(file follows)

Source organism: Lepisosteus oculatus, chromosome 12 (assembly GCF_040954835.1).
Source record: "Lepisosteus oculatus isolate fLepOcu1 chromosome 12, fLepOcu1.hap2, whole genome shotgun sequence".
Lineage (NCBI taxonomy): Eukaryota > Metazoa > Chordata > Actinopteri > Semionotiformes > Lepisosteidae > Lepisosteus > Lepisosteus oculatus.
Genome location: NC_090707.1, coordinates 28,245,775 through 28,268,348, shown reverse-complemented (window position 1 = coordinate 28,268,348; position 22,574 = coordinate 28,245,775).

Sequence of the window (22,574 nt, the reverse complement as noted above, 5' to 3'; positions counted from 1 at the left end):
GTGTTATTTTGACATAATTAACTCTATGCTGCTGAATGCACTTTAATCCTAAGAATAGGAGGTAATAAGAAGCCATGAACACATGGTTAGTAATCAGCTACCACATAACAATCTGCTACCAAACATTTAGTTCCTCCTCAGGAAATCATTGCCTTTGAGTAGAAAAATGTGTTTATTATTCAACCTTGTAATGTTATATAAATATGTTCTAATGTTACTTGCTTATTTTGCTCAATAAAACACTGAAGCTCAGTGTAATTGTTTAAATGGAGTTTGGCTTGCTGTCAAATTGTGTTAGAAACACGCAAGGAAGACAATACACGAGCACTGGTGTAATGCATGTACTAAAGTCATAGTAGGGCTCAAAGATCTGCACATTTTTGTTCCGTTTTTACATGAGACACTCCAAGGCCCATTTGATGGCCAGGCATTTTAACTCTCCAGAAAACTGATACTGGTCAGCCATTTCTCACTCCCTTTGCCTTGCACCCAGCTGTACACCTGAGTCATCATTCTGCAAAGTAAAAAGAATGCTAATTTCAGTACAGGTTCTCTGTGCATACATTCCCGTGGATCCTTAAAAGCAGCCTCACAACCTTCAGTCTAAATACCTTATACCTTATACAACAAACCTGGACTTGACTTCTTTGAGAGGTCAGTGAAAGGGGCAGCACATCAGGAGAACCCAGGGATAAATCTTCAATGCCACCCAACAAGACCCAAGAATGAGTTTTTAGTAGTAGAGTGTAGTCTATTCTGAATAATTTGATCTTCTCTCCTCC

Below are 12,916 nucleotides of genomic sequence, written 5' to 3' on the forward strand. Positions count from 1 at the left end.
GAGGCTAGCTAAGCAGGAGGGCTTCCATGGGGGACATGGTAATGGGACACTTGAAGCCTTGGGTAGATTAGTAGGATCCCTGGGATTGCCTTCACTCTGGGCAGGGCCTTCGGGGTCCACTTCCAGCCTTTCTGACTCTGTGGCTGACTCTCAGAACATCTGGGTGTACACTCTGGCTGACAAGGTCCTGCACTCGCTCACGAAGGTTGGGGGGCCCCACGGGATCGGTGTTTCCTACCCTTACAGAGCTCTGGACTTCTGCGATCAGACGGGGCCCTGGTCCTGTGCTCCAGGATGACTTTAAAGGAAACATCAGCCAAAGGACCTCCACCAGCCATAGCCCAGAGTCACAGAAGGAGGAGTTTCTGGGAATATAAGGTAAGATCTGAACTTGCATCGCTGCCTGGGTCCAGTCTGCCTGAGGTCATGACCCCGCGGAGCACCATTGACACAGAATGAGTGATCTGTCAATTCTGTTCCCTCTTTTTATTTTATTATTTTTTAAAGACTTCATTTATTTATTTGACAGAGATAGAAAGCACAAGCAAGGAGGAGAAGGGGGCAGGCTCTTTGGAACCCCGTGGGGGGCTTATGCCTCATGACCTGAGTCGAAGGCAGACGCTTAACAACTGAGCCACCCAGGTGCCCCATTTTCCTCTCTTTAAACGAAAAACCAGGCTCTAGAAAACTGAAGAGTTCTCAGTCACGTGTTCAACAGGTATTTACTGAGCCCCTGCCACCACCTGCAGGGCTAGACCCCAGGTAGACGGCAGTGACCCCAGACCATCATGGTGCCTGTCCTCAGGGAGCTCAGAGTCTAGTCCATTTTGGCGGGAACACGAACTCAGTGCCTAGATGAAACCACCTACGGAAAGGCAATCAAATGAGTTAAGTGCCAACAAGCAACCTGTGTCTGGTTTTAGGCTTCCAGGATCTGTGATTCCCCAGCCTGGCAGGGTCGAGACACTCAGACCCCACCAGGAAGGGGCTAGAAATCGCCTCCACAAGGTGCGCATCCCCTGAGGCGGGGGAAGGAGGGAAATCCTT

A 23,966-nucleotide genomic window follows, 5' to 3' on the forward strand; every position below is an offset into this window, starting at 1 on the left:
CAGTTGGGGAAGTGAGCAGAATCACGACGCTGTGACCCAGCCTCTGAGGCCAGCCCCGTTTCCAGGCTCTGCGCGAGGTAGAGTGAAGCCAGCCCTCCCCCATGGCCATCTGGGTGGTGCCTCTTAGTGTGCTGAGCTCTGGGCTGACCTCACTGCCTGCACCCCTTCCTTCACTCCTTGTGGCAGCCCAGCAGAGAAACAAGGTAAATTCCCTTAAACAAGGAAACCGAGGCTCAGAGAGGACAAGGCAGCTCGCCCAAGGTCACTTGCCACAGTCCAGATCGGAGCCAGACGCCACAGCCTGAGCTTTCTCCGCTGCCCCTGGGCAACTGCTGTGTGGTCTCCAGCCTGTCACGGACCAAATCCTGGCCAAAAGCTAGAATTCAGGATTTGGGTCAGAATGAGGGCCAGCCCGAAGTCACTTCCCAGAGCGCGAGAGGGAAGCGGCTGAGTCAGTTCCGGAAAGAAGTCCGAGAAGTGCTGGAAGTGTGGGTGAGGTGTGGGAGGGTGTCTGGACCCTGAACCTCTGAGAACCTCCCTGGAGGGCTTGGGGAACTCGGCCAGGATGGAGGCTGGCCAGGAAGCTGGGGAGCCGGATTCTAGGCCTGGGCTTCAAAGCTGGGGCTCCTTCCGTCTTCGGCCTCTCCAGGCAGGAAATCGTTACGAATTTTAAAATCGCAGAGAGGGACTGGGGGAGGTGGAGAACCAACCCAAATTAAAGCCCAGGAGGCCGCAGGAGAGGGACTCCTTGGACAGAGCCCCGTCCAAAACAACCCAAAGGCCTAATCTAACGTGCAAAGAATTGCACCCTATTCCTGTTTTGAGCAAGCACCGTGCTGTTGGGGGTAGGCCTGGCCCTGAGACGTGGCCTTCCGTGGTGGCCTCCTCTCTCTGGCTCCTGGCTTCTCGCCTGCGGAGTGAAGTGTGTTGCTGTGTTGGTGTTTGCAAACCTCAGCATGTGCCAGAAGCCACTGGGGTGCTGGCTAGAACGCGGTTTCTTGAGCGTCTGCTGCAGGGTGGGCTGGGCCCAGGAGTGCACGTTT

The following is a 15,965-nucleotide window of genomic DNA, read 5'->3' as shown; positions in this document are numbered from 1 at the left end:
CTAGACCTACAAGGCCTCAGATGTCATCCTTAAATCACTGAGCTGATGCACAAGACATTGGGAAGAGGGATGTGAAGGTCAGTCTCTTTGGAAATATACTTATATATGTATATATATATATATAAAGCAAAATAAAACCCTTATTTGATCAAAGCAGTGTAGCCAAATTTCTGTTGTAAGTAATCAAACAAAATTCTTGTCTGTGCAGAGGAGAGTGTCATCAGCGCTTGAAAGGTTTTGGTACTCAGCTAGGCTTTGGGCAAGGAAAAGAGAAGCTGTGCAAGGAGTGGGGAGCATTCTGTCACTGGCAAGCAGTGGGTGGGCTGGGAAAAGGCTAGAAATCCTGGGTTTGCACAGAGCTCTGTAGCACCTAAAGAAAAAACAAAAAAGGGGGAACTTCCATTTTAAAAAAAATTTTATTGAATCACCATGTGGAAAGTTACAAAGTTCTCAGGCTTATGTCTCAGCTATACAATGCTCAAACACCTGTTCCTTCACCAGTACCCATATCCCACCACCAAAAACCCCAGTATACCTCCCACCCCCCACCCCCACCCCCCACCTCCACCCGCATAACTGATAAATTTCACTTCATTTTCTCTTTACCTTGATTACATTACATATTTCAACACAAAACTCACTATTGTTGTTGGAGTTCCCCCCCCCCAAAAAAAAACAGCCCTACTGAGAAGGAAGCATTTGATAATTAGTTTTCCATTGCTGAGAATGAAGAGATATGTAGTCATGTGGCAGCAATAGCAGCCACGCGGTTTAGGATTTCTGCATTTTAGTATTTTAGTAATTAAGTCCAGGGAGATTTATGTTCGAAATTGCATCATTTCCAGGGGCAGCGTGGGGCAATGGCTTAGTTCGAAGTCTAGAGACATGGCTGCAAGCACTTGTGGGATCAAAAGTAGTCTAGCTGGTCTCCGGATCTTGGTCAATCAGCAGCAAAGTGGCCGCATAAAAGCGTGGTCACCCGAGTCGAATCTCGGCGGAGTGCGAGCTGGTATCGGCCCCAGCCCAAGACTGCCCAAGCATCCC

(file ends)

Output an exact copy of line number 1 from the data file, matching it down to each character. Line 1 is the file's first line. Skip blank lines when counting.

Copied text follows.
Source organism: Lepisosteus oculatus, chromosome 12 (assembly GCF_040954835.1).